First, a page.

Nature as idea and concept, culturally laden as it is in Western thought, plays a central role in this ethnographic text. Ambiguous and complex, "nature" reflects the variegated responses Sawar informants had to their surroundings and to their "beggar" past forced labour under the local king. The framing questions of this South Asian history are: what was it like in the time of kings?
Specialists of South Asian history, anthropology, subaltern studies, and the environment will welcome publication of this book. The Past of Nature and the Nature of the Past. Furthermore, in his opinion they could not be considered traditional puppet artists. Bhats in fact claimed that the folklore institute employing this carpenter, and possibly even this man himself, was stealing their secrets. They told me also that the institute hires members of the Bhat community. The Tribals, I was told, are poor and desperate and work for half the salary demanded by Bhats.
The Bhats are sympathetic but not entirely forgiving. But, alas, still more detective work on my part revealed that even this story is far from true. Bansi Lal and Bedami informed me that Bhat ancestors learned to dance puppets in the early part of the twentieth century, picking up the technique from a nomadic troupe from a region in what is now Pakistan. Late one night, Muslim artists wandered into a Bhat village and put on a private puppet performance in the mansion of the local landlord. Though the performance was intended for Rajput eyes only, a Bhat peeked through cracks in the walls of the royal haveli.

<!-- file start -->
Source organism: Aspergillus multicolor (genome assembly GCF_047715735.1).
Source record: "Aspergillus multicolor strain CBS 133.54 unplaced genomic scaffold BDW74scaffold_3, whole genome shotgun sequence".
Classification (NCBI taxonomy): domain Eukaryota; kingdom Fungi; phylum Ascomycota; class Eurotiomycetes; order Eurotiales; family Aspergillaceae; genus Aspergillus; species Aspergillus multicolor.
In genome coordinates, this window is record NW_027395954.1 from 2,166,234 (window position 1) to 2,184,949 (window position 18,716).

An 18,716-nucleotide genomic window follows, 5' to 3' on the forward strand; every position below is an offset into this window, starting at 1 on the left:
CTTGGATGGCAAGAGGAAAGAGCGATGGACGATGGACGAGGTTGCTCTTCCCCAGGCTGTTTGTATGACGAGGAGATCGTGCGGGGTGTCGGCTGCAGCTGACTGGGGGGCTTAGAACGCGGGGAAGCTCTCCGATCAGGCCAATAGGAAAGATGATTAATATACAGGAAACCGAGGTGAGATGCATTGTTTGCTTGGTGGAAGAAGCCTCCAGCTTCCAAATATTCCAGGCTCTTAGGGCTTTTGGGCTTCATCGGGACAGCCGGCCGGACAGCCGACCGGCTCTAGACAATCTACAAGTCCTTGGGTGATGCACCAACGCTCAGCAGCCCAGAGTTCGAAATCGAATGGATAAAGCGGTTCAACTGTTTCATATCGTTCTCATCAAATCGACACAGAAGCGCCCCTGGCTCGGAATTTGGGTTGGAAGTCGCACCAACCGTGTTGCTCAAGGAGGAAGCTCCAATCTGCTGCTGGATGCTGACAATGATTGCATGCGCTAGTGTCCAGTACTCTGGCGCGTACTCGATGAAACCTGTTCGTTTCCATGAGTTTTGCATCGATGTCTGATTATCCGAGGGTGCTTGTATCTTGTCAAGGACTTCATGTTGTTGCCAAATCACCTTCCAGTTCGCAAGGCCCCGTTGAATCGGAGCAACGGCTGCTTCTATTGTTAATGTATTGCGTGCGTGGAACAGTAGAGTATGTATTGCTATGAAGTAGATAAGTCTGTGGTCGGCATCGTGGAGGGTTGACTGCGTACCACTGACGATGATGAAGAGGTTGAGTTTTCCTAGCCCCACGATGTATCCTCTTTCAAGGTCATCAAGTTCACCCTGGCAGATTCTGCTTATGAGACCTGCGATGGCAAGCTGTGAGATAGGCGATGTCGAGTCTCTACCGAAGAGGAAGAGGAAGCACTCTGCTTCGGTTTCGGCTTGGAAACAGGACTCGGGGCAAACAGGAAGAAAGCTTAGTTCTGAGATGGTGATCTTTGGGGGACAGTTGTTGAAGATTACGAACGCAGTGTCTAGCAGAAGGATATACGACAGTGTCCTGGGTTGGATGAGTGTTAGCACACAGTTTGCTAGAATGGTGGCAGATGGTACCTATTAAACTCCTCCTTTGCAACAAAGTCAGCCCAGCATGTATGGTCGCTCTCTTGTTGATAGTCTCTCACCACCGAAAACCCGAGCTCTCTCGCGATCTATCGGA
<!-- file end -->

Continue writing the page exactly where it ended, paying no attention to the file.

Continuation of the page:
The Bhat tradition of performing puppets does not fare much better in terms of its age. Some of my most trusted informants suggest that it is less than a hundred years old—certainly not a thousand years old, as some Bhats claimed. I was told that not only is this tradition not old but it was taken from a Muslim community originating in Pakistan, a fact that is ironic given that Bhat plays celebrate Hindu warrior struggles against Muslim invaders. The word would quickly spread that a moneybags had arrived. Like electricity coursing through the settlement, Bhats scrambled to locate anything that was, or that 16 casting kings Bedami and Kamla Bai pose with a granddaughter.
Once an old Bhat of about seventy sprinted by me, nearly knocking me over, a rotting wooden chest in his arms. These hijinks further illuminate why the opening story of a theft of space vehicle plans might be compelling to Bhats. Every day we sat together in a dark cubbyhole near the middle of the labyrinthine Jaipuri slum which was his home. Sensitive to my changing moods, he offered the following story, somewhat curtailed from its original form.
It was told in response to my growing agitation and determination to learn what members of the Bhat community had done professionally previously to their usurping of puppetry: Once, four bards [bharets]12 from Marwar learned of the great generosity of Raja Resamji, a king living in a village in Kach in the state of Gujarat.